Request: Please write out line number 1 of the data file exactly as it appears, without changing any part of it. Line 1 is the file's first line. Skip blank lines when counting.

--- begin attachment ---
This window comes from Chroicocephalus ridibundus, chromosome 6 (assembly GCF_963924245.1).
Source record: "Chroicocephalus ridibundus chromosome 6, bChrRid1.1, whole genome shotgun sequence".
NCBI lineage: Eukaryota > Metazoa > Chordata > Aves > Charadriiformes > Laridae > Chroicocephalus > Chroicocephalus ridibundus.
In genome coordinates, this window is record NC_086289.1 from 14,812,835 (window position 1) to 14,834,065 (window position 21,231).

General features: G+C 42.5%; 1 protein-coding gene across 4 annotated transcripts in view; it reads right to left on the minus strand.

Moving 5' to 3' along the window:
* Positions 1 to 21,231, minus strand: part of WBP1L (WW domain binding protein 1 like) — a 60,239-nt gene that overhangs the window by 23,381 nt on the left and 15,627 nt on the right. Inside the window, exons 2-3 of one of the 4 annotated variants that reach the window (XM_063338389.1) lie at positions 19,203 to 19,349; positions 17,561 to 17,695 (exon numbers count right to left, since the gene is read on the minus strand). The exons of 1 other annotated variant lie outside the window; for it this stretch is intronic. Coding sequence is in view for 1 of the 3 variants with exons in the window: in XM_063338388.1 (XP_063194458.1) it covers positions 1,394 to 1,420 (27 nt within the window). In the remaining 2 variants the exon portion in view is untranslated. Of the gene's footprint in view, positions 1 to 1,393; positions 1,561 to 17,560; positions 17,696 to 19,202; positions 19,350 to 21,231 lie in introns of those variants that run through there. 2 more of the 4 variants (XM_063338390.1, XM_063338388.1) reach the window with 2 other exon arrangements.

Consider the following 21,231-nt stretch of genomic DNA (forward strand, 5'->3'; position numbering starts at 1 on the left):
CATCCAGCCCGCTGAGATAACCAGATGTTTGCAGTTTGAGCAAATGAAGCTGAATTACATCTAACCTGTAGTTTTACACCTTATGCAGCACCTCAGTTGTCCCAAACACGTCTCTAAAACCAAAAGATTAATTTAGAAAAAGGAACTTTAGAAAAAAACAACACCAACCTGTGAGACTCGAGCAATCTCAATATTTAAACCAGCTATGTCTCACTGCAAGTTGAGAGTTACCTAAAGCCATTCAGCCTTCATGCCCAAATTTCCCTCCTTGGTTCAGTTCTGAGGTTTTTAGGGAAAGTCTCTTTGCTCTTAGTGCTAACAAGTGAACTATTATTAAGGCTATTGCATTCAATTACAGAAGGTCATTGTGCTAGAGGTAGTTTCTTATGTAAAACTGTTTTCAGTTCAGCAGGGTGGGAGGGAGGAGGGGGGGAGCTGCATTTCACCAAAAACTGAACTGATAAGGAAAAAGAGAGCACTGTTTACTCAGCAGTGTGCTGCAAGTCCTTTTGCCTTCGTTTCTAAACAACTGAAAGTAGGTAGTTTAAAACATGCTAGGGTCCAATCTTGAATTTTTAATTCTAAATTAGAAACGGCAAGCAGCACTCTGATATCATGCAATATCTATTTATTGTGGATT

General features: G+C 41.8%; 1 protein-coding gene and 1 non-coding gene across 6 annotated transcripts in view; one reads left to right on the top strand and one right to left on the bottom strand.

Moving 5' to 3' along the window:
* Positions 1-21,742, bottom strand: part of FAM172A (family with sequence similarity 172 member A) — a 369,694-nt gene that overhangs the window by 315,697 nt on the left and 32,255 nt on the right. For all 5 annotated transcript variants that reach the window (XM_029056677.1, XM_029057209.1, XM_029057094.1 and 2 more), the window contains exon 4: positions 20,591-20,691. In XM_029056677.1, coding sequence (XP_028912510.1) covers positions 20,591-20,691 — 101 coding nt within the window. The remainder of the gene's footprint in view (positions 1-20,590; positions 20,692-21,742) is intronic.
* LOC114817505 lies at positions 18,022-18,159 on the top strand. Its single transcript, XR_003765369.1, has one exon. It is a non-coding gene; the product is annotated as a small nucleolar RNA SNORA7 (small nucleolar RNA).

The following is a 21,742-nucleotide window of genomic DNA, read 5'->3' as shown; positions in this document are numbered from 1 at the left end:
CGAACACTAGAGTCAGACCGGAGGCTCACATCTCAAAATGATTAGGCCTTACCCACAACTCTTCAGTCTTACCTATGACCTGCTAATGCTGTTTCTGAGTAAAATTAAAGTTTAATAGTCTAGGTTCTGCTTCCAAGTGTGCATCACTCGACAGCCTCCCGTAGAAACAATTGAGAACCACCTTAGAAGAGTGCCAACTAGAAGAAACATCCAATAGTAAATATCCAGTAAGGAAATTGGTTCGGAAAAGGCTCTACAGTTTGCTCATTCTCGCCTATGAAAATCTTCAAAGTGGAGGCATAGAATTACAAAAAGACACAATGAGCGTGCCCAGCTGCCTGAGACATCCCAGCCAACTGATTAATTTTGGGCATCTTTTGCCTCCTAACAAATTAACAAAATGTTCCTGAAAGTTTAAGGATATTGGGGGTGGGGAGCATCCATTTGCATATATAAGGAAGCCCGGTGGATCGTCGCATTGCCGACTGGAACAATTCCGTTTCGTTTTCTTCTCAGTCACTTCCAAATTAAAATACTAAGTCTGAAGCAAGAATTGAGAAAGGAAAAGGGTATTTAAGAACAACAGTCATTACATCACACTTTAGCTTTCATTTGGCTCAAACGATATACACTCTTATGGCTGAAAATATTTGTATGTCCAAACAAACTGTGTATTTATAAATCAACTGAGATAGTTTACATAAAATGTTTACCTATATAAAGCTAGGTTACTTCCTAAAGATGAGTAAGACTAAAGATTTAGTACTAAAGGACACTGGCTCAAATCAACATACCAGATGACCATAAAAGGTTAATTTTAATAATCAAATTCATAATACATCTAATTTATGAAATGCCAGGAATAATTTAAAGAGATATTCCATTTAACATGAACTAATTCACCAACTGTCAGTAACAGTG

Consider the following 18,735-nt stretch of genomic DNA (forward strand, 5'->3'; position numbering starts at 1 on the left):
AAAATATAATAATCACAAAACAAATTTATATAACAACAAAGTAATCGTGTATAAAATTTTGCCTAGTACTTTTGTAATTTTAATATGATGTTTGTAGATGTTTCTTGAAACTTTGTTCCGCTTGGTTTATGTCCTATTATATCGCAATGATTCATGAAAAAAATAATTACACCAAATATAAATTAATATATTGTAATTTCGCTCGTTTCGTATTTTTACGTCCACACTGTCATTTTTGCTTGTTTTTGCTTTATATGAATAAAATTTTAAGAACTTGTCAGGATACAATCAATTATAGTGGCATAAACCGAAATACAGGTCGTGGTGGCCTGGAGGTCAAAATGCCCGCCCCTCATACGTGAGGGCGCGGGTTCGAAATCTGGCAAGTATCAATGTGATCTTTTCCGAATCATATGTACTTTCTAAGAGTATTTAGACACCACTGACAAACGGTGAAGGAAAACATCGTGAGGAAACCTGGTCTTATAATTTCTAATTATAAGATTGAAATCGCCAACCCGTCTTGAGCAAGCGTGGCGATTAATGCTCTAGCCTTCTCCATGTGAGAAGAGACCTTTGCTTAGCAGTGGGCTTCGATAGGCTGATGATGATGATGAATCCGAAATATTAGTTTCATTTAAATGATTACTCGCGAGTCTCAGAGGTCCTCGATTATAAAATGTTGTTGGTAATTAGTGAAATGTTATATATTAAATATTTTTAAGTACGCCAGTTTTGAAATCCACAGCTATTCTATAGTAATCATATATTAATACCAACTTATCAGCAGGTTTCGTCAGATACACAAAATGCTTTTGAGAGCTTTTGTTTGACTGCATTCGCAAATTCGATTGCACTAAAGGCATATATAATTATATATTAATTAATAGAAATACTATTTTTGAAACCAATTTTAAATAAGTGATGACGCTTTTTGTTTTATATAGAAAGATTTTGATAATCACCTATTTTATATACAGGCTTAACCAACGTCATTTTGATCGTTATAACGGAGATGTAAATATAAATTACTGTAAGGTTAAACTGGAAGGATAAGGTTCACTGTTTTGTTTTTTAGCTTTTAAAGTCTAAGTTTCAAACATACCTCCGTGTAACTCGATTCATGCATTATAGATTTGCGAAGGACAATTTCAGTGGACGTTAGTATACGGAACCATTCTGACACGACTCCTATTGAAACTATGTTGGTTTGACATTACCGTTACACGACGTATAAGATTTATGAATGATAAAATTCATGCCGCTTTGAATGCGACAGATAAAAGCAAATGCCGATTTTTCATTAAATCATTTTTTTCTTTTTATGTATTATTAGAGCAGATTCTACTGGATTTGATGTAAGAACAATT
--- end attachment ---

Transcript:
This window comes from Chroicocephalus ridibundus, chromosome 6 (assembly GCF_963924245.1).